Plant-Based Isn’t Permission for Ultra-Processing
The perception of plant-based is that it’s healthier and more sustainable, yet many products with plant-based callouts include hyperprocessed sugars, grains and omega-6 oils while lacking antioxidants and polyphenols found in actual plants. With a plethora of non-health-supportive ingredients claiming the plant-based attribute, does the callout require further definition?
It’s quite clear that plant-based products will continue to rise throughout 2019, but long-term success requires understanding consumer permission when it comes to processing and ingredients. Nielsen found sales of plant-based foods grew an impressive 20 percent in the year ending June 2018 to $3.3 billion — but as more consumers are scrutinizing ingredient lists, it’s likely trust will diminish and the callout may go the way of natural. With plant-rich foods continuing to rise in interest, we anticipate greater scrutiny of ingredients and processing methods.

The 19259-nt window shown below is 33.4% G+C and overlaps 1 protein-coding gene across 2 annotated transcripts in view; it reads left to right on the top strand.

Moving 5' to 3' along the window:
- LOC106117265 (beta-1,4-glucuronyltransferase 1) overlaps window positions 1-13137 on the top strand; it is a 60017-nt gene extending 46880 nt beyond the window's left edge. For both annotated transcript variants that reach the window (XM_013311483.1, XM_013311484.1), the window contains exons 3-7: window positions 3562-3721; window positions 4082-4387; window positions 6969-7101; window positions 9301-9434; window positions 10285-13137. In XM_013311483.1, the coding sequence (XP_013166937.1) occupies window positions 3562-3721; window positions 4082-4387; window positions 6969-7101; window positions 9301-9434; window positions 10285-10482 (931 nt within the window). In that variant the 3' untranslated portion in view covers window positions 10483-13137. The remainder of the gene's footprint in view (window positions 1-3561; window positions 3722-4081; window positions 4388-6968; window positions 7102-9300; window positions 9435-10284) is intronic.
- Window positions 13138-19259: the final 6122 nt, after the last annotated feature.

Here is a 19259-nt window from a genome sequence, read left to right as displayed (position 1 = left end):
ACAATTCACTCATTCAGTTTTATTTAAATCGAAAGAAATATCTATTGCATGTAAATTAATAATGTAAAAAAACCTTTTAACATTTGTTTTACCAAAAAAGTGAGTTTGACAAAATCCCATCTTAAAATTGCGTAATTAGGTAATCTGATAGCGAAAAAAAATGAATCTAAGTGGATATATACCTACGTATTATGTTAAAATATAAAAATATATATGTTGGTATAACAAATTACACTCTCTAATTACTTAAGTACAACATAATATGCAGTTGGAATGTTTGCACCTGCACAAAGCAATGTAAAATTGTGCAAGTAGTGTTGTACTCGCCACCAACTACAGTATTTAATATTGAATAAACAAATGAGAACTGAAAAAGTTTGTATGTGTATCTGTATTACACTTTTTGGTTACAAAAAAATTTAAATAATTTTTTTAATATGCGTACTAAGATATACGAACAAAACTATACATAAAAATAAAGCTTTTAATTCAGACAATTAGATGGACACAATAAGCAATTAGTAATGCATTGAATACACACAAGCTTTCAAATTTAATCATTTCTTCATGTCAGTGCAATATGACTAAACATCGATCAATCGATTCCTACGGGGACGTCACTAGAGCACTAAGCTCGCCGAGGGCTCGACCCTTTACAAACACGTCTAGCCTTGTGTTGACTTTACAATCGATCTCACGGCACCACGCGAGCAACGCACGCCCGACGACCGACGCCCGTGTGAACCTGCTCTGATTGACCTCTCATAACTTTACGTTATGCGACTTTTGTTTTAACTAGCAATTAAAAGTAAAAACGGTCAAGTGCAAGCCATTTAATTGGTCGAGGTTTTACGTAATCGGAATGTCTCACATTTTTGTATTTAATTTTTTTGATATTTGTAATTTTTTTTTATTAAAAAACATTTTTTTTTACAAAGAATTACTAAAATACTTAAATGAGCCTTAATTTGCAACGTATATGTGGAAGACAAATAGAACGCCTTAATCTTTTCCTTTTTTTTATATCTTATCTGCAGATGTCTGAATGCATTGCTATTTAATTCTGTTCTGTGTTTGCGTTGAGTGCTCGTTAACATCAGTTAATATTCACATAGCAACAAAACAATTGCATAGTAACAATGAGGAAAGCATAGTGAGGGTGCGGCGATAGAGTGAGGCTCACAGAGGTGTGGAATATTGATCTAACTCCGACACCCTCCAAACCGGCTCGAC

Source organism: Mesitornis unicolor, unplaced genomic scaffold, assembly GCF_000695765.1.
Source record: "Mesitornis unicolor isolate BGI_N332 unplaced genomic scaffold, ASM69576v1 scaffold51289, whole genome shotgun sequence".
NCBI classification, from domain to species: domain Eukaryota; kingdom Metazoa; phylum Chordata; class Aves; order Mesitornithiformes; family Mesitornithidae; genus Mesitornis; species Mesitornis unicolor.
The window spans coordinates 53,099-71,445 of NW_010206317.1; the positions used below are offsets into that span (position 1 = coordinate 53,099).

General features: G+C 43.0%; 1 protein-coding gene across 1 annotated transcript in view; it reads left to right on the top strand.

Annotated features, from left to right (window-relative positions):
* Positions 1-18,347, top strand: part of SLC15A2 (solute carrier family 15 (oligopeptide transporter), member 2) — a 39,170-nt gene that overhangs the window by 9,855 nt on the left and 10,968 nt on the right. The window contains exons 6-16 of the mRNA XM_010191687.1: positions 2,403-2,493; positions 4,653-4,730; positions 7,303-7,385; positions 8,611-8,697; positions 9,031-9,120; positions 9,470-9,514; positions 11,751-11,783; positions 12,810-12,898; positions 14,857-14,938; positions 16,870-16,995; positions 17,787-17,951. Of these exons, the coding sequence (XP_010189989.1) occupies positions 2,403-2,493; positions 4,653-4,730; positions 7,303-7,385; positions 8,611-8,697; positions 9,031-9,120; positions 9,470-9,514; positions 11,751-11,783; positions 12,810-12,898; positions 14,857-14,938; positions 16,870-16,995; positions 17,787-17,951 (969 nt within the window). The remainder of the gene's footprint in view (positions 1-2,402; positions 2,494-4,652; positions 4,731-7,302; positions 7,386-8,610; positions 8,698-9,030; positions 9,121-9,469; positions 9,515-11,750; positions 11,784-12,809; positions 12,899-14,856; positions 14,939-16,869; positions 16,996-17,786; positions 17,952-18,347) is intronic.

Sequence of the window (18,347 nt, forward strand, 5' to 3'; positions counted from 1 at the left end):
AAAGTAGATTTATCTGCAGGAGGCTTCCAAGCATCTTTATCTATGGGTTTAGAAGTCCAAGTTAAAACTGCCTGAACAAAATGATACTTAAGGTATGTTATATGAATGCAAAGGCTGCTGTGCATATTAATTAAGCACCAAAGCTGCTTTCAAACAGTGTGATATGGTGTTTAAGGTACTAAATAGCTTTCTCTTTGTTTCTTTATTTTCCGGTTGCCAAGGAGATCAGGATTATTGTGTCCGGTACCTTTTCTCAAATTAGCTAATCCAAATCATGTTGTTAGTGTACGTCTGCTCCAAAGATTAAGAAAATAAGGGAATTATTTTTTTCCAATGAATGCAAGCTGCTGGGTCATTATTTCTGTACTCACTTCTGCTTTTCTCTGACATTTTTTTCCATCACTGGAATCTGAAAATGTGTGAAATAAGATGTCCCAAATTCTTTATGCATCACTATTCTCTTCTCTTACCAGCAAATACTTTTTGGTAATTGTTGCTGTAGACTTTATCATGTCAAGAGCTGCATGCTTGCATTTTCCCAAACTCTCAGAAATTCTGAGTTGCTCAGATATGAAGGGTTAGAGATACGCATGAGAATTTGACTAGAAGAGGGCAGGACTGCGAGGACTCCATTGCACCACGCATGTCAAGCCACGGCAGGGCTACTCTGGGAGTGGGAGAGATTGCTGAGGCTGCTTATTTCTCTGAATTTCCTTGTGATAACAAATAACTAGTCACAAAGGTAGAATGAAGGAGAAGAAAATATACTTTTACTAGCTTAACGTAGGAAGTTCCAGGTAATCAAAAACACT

One way to ensure long-term success in the plant-based category is to incorporate more actual veggies, fruit and botanicals and authentic prep methods (such as fermentation to coax real and natural flavors) that go beyond fortifying with isolated pea protein as a plant-based afterthought.
Bottom line: If your product is claiming plant-based, be sure its contents are health-supportive.
Get the most in-depth understanding of the plant-based-foods trend with The Hartman Group’s Food and Technology: From Lab-Grown to Plant-Based syndicated research. Learn more